Concerns over future of Doon convent

Public meeting to take place in village

Áine Fitzgerald


Áine Fitzgerald


Concerns over future of Doon convent

A public meeting has been called over the use of Doon Convent

A PUBLIC meeting has been called in Doon after locals raised concerns about the future use of the convent which they say could become a rehabilitation centre for young people with criminal convictions.

Following a meeting of Doon Redevelopment Group at the end of February, the parish newsletter was circulated earlier this month outlining details of the Doon Convent Redevelopment.

The main concern for locals centres on phase one of the proposed redevelopment - a social/care farm.

According to the newsletter, “the proposed plan is to provide opportunities for young people from Doon and surrounding areas, who are in employment education or training, providing avenues for them to improve their life”.

“There is bit of disquiet around the parish in relation to the plans Ballyhoura have for the convent so there is going to be a public meeting to gauge the reaction,” said Francis Cummins, secretary of Doon Community Alert.

“There are concerns that Ballyhoura Rural Services are going to use it as a social farming experiment for people who may or may not have a criminal conviction.”

The newsletter states that it will be a day service and at the initial stage it is envisaged that it will cater for four to eight students at any one time.

“When fully operational 15 to 20 students will be present. Activities will take place on the farm, and in the farm buildings. It is anticipated this site will become operational during 2017.”

Phase two of the project will concentrate on the redevelopment of the convent while phase three will concentrate on the old school buildings.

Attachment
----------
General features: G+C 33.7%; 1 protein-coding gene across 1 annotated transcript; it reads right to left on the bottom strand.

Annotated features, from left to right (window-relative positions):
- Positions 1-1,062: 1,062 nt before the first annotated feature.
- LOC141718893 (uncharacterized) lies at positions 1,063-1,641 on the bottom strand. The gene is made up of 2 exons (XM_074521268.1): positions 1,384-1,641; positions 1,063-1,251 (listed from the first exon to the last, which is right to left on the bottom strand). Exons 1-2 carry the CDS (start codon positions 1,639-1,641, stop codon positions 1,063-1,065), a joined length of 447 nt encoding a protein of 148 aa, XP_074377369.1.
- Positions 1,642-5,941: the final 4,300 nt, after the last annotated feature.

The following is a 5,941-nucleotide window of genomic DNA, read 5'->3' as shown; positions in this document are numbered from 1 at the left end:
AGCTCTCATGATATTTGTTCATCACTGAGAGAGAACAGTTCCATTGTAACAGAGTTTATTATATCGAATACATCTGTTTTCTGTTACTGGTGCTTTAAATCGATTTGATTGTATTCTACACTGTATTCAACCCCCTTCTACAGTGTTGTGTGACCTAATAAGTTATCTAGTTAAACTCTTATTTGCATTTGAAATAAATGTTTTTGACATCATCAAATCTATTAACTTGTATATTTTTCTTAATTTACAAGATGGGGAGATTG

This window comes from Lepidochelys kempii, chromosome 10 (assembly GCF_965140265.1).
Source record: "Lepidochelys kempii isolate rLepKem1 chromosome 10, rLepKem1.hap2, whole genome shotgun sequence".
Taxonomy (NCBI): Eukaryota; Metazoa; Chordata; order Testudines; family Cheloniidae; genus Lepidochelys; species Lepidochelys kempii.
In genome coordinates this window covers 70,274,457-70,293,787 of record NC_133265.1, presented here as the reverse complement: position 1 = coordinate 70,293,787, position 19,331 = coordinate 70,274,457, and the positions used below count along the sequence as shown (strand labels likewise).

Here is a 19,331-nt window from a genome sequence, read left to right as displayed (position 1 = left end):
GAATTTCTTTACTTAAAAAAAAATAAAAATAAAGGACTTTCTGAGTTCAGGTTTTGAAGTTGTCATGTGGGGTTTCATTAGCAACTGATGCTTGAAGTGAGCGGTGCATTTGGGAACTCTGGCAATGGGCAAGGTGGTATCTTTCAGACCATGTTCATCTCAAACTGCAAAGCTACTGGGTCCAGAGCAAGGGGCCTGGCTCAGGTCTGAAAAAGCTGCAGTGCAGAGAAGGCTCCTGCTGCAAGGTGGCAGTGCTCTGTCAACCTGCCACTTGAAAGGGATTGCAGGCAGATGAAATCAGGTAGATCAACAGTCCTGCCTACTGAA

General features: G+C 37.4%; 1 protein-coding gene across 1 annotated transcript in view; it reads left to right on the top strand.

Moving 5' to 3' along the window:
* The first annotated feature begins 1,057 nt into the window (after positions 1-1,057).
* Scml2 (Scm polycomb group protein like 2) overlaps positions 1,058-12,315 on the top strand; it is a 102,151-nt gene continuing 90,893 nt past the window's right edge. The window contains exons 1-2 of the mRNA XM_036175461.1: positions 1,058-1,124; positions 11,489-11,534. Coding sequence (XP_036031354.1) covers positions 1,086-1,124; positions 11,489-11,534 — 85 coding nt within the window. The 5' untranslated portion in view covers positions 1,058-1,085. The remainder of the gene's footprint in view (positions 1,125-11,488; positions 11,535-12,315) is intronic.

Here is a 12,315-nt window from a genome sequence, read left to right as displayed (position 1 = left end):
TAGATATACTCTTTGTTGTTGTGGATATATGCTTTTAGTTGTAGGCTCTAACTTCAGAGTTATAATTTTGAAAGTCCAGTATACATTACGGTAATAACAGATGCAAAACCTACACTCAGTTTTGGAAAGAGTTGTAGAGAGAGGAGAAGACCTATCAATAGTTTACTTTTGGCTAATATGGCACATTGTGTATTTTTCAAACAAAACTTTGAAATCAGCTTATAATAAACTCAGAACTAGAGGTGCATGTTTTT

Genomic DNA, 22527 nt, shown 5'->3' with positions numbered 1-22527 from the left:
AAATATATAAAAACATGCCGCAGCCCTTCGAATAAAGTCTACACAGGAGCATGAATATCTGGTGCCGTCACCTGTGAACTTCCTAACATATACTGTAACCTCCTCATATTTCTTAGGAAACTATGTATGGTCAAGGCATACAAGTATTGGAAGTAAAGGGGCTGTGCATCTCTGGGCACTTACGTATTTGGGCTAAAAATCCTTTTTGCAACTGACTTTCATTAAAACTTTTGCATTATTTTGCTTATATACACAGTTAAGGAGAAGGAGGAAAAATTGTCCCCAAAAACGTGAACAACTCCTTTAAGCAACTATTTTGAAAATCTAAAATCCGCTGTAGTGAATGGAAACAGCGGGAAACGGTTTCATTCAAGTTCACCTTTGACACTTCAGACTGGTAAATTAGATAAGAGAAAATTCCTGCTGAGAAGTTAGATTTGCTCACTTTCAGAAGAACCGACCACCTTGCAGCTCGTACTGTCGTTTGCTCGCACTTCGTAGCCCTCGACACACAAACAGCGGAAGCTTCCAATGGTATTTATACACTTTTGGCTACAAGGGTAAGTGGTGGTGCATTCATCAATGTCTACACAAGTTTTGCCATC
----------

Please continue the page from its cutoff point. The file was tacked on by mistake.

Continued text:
When contacted, Kay Dawson, chairperson of Ballyhoura Rural Services said she hadn’t been invited to the public meeting which takes place on Tuesday night in Doon Community Centre at 8pm.

“There is a group - teenagers in their latter years - 16 years and upwards for whom school doesn’t always work. They seem to fall through the cracks with no real focus on their future,” she explained.

“A model we have seen that really works for them is the social care farm concept whereby you go back into the use of the land and you build on their self esteem and self worth and upskill them.”

According to Ms Dawson, the future of the convent which is owned by the Mercy nuns has been the focus of  public consultation in Doon.

“There was a lot of work done in Doon in terms of what the community actually wanted. There was nobody coming up with any major ideas. The social care farm is only a small side of it.”

According to Ms Dawson, “this is Doon’s project and we don’t see ourselves as coming in and imposing something on Doon that would damage Doon.”

In relation to fears about the presence of groups of young people with criminal convictions, Ms Dawson said that nothing is set in stone in terms of what will become of the property. “We are teasing it out and seeing what kind of project would work,” Ms Dawson added.

“If you go into any village in Limerick or Cork or any county, you will see young people who have gone just slightly outside the margins and a bit of help would make an awful difference to their life.”